I’m tired of walking around with this fucking weight on my chest. It feels like I can’t breathe, and it’s not because of COVID. It’s anxiety. It’s all this anger and confusion and sadness that I’m carrying with my ancestors who marched from their native area of what is now called Tennessee down to the western part of what is now called Mississippi. It’s all this anger and confusion and sadness that I’m carrying with my ancestors who were tossed, chained, onto a boat by pale men who didn’t speak their language, who didn’t respect our pleads for our children, for our lives, for our existence as a culture.

And now you expect me to respect yours?

My mother’s family is Polish. They fled Poland to escape World War 2.

No matter what ancestral part of me you rip into, I’ve been running, fighting, fearful, crying. My first instinct, whenever confronted with a problem, even the smallest thing, is to escape, hide, retreat, survive. A white therapist interprets this as chemical imbalance. Do you see the problem here?

I have been carrying this anger and fear since I can remember forming memories. It’s not just coming out because the racists are. It’s always been here and I’ve never talked about it because I’m supposed to keep my composure. I’m supposed to “let the past be the past.” I’m suppose to “just live in the now.” It’s not something therapists bring up because they have no idea it exists. Now I have voices in my head telling me to kill myself, and I attempted it in 2018. I also have voices that protect me, that feel with me, that make me laugh. I have voices I consider my ancestors and that, to me, isn’t a disorder.

I have anxiety that alerts me when I need to run, which is all the time. I’m constantly running. I’m constantly breathing hard. Just as all my brothers and sisters today, I’m having to carry 400 years of agony.

I remember growing up learning how we are apart of the animals, the Earth, the plants, the air, the sun, way before I learned the physics and math that say the same. I remember learning about both The Christian God and The Creator. I grew up with the last name Dauterive, the name of a man I am not biologically related to; my father’s biological father’s last name is Ware. My family is scattered. My grandmother grew up in Jackson, Mississippi. My father grew up in Sacramento. He moved to Santa Cruz, and we didn’t stay in contact with his family very much. I don’t know much about them other than bits of native history, food recipes, and cultural things my dad passed down. His dad grew up in Louisiana. I will never know what boat his ancestors came off of. I will never know what my name really is.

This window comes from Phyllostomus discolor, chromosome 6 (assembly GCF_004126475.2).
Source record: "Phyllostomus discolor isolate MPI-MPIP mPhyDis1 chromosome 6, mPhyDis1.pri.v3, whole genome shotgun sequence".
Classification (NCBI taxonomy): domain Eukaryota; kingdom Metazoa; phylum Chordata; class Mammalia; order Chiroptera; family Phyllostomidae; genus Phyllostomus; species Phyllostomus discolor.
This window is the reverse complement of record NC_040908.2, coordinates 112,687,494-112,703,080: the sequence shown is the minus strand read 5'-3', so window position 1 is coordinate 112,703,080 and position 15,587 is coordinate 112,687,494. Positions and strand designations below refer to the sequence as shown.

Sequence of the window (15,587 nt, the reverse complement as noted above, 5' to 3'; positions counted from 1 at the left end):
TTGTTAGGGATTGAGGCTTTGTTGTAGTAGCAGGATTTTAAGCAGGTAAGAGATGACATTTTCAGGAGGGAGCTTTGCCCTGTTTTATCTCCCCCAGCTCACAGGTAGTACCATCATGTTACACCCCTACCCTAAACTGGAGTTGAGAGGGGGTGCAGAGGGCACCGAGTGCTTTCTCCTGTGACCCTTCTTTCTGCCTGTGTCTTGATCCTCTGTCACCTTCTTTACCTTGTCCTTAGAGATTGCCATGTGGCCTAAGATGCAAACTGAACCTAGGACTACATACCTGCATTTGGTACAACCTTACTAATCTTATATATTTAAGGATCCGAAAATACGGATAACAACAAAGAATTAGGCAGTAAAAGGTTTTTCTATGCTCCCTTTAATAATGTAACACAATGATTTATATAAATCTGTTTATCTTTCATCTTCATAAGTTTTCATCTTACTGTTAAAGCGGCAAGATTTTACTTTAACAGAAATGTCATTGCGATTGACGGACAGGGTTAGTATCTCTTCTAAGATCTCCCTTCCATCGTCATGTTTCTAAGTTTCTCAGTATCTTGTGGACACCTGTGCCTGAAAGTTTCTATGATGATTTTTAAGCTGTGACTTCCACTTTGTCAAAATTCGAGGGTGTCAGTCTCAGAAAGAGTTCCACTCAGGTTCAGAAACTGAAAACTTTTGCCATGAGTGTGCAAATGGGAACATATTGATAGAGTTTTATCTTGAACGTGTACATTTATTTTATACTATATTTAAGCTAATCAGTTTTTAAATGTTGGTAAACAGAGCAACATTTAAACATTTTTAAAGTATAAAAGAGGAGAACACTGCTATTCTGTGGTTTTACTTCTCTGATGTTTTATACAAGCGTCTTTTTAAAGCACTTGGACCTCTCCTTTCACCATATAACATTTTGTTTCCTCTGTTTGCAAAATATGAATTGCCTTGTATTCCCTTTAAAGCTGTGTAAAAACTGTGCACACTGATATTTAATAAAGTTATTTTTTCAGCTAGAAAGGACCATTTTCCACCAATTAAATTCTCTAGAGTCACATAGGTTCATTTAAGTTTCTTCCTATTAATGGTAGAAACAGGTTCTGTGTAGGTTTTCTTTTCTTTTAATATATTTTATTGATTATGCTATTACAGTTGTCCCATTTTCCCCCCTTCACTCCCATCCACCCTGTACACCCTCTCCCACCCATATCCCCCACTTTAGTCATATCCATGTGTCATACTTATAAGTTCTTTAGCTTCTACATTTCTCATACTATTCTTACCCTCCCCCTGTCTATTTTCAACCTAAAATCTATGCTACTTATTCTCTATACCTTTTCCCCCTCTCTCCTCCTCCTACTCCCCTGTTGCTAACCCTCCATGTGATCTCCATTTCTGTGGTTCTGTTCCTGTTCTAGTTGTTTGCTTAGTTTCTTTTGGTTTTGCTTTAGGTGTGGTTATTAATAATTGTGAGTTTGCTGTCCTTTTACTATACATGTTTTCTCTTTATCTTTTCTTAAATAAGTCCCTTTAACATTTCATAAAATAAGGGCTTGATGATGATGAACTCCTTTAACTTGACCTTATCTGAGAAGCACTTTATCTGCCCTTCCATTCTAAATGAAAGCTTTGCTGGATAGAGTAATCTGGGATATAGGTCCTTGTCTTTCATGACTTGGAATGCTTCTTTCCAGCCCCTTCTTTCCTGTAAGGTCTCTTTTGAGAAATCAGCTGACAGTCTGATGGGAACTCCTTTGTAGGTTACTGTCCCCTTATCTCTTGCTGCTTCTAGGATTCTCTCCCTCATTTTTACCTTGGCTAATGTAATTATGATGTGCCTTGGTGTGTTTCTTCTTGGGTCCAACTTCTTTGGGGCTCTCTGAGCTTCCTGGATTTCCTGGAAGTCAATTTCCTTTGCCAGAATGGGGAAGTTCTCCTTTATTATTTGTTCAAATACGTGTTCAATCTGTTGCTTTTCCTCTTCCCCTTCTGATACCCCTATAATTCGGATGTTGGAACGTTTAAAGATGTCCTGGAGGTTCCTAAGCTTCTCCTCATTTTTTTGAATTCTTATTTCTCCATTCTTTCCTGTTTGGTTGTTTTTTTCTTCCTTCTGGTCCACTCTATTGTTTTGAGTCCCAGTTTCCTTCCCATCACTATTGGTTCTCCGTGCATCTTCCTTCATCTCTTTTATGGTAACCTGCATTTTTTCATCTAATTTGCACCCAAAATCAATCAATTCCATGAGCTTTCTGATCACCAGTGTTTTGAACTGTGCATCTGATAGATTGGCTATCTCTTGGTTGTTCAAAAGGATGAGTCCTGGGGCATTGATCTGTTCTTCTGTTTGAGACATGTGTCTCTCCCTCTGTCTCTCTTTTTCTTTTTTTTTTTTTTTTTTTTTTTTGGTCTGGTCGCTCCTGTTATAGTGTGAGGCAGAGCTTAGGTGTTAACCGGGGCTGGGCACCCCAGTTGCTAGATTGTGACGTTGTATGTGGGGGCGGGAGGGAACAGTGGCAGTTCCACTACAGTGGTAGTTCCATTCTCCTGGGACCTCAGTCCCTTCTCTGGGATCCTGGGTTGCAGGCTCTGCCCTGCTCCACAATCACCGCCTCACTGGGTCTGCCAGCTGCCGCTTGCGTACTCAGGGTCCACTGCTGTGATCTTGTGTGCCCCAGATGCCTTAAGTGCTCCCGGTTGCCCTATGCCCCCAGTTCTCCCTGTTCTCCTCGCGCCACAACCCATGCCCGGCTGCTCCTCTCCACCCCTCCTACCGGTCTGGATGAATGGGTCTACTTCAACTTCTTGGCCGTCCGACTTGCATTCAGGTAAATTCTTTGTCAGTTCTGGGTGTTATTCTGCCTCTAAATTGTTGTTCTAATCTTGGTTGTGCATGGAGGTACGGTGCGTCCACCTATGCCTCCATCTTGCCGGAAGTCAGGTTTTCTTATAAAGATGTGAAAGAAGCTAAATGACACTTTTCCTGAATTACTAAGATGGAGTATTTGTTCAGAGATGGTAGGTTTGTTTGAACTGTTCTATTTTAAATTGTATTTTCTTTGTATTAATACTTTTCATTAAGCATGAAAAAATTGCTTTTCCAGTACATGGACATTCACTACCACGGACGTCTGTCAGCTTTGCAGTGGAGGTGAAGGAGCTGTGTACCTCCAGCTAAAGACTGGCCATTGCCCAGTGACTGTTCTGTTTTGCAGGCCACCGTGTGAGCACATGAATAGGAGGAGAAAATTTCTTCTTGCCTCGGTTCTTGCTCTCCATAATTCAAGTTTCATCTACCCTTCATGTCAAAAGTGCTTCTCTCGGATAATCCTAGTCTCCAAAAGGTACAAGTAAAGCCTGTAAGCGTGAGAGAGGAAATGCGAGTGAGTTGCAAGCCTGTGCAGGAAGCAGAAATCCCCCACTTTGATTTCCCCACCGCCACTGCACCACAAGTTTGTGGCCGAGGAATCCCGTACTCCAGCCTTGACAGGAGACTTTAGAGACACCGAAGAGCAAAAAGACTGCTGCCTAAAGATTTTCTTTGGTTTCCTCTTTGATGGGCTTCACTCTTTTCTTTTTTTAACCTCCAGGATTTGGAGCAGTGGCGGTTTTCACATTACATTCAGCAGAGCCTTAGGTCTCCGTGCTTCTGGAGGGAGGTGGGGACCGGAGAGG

Dauterive is the last name of four different slave owners in Louisiana.

Who knows what Ware is attached to.

If you are black and have struggled with psychosis, anxiety, depression, bipolar, or any other label, understand that the medications you take (I have taken them in the past as well) are tested on white people for less than four months. If you’ve struggled finding one that works well with your body, or one that has strange side effects no one else seems to get, this may be a reason why. Understand that if you are a black woman, most of the med trials are done with white, middle-aged men. The trainings therapists receive are not culturally aware, they are based on white culture. Understand that it is up to you and I to break down the stigma in our own family and help our older parents understand that our mental health is not just some “defect” or “disorder” or “chemical imbalance”, it’s also the result of our genes being bombarded with environmental, traumatic triggers for 400 years.

This trauma is in our nervous system. We aren’t getting anxious for no reason. There is a reason: never having been safe. Never having been free. Being labeled dangerous, disgusting, dirty, less than human.

To my black, native, and biracial brothers and sisters: we no longer need to keep it in. We no longer need to keep our composure. We have a right to be angry. We have a right to demand change. We have a right to rest when we need to. We have a right to make racists uncomfortable.

We have a right to use our voice.

It’s taken me 25 years to learn this, and I’m not ashamed. I’m angry.